Thrown into the fray as outrage rose over the president’s sudden firing of the director of Federal Bureau of Investigation, presidential counselor Kellyanne Conway has seemed stunned by the notion that something doesn’t smell right. “It’s not a cover-up,” she insisted, and “it has nothing to do with Russia.”
Russia came to Conway’s mind because FBI Director James Comey had been leading one of three current investigations into Moscow’s interference with the 2016 election with the possible collusion of Trump campaign figures. Concern about a “cover-up” arises naturally whenever a public official like, say, the president of the United States, suddenly fires the person in charge of investigating his own team.
Common sense dictates that Trump’s motives should be questioned, but Conway insists we set logic aside and accept what the administration tells us. People “are looking at the wrong set of facts,” she says. What matters is not the president’s many words of praise for Comey in the past but the “lack-of-confidence” excuse he offers now for the firing.
If all this recalls for you the Watergate moment when White House spokesman Ron Ziegler declared a previous statement “inoperative,” then your sense of the absurd is historically acute. A pioneer of what came to be called the “nondenial denial,” Ziegler responded to the crimes of Watergate by binding journalists in rhetorical knots that set a new low for the public relations profession. When the scandal heated up, he complained of “shabby journalism’’ and “character assassination.” Today the president does much of the media manipulation work himself, accusing the press of disseminating “fake news” and regularly describing reporters as “dishonest.”
The trouble with Trump, which poses great difficulties in turn for him and his defenders, is that he came to office after a campaign redolent of lies and distortion and has only made things worse. The campaign record established by the reputable Politifact website found that just 16 percent of Trump’s audited statements were better than “half true.” Upon taking office Trump immediately issued false claims about the size of the crowd at his inauguration and argued, falsely, that millions of people cast fraudulent votes in the election he won.
Trump has further damaged his own credibility by failing to fulfill many of his campaign promises. The Paris climate treaty and Iran nuclear deal stand; the wall he promised on the Mexican border does not. The team he put together at the White House has been riven with turmoil, and the sum total of his legislative accomplishments is a health care bill that barely passed the House of Representatives and faces stiff opposition in the Senate.
The president’s record thus far has earned him an approval rating of about 40 percent, which is a record low for a modern president in his first months of service. However this is a man who has long lived with bad poll numbers and has profited even when most people say they don’t like him. In 1999, a poll found that only about one in 20 New Yorkers considered him a better pick for president than George W. Bush. Trump nevertheless thrived as a businessman and eventually got his own TV show. The program, “The Apprentice,’’ was hardly a ratings hit, but Trump earned millions per year appealing to a small fraction of the TV audience.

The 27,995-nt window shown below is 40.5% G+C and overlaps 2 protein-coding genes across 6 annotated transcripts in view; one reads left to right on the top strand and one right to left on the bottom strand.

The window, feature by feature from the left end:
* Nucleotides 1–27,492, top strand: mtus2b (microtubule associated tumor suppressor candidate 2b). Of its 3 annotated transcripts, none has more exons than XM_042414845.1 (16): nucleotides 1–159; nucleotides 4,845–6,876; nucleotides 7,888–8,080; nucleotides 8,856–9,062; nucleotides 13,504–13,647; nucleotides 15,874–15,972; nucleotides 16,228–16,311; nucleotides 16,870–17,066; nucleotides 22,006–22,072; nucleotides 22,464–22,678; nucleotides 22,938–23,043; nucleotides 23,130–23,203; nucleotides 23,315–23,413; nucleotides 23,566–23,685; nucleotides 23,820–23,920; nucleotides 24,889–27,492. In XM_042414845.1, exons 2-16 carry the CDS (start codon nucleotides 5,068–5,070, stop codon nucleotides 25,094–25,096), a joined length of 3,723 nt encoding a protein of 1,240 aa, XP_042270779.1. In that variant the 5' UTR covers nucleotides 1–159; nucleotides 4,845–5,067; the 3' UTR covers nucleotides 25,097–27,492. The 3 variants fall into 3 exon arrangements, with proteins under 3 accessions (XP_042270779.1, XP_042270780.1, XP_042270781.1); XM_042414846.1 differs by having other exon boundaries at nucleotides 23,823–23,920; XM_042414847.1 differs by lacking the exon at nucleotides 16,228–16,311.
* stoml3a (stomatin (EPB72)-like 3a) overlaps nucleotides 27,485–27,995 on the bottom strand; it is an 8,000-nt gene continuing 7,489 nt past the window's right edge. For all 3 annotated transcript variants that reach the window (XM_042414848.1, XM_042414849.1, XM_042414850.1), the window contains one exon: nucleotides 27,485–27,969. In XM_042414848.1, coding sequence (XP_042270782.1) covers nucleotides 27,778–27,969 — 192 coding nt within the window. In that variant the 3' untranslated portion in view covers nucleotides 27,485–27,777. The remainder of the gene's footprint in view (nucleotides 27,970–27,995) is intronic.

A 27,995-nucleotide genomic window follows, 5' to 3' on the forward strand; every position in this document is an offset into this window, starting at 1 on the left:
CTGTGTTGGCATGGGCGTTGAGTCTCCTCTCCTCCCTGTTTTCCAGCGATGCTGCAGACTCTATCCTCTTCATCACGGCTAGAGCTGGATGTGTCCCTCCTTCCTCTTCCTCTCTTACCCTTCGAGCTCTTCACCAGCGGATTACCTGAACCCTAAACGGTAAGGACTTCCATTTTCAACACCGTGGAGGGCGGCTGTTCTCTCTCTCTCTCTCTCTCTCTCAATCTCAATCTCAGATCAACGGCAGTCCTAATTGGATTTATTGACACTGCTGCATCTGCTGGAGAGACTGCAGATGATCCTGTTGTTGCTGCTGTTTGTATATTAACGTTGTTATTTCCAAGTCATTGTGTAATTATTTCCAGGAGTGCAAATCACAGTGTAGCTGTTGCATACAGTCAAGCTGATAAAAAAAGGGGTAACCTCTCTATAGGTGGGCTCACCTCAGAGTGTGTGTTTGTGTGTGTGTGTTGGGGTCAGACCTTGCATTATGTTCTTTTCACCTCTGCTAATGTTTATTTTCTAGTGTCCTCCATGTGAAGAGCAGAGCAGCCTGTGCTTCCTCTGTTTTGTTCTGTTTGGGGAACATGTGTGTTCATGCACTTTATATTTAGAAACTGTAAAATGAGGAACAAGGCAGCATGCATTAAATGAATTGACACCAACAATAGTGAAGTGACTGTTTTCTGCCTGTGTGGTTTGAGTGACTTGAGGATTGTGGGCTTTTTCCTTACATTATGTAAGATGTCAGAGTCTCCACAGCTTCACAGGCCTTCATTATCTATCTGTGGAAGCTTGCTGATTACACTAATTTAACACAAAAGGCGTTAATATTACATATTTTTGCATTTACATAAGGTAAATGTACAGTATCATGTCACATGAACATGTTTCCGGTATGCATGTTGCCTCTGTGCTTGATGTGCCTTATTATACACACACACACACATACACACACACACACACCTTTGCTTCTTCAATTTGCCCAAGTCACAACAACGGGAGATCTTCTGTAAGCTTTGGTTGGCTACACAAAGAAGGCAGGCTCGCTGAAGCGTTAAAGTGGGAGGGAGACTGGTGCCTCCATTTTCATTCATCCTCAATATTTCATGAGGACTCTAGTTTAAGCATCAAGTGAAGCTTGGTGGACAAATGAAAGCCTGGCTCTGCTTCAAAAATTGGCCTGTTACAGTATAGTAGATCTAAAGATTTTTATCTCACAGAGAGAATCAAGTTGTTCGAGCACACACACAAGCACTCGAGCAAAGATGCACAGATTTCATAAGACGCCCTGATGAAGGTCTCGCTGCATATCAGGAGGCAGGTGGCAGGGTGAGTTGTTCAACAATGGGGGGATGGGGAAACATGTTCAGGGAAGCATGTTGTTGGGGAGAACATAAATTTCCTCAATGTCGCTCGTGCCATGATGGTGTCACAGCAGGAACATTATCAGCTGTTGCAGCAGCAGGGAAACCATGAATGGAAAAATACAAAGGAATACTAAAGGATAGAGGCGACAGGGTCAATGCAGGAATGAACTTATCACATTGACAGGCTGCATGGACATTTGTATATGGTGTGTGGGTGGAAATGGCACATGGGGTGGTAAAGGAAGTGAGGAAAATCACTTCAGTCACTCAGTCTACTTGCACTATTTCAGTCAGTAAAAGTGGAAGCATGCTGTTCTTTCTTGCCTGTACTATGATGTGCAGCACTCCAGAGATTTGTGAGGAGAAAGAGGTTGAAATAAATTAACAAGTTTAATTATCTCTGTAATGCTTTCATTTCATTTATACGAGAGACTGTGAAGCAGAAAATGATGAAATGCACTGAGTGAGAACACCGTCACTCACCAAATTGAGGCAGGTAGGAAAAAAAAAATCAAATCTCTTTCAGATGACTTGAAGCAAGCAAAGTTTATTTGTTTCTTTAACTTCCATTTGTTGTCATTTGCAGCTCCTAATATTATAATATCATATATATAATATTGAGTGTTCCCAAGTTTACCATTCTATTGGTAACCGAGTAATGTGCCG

The lesson Trump took away from “The Apprentice’’ and a lifetime of thumbing his nose at conventions like truth-telling and humility was that he doesn’t need to win over the majority of the people who watch television, buy real estate, or cast their votes in an election. He has succeeded in all these realms and others by cultivating a fiercely loyal minority and writing off everyone else.
Trump’s purpose in life has been to win in every contest, and he has often done so by going to extremes that others reject. This tendency was on full display during the presidential campaign, when he bellowed insults, basked in chants of “lock her up,” and broke his promise to release his tax returns. Although his gutter methods worsened political divisions and made it impossible for him to win over most voters, he understood that, if he lost, it wouldn’t matter, and if he won, well, he would be President.
Victory taught Trump that ruthlessness works. He didn’t acquire the good will that would allow the press and public to accept his explanation for Comey’s dismissal, but he never tried to earn it in the first place. Seen in this light, Nixon’s main flaw was his need for credibility, which limited his aggression. Unfortunately, Trump and those who speak for him don’t suffer from this limitation.Michael D’Antonio is author of “The Truth About Trump.’’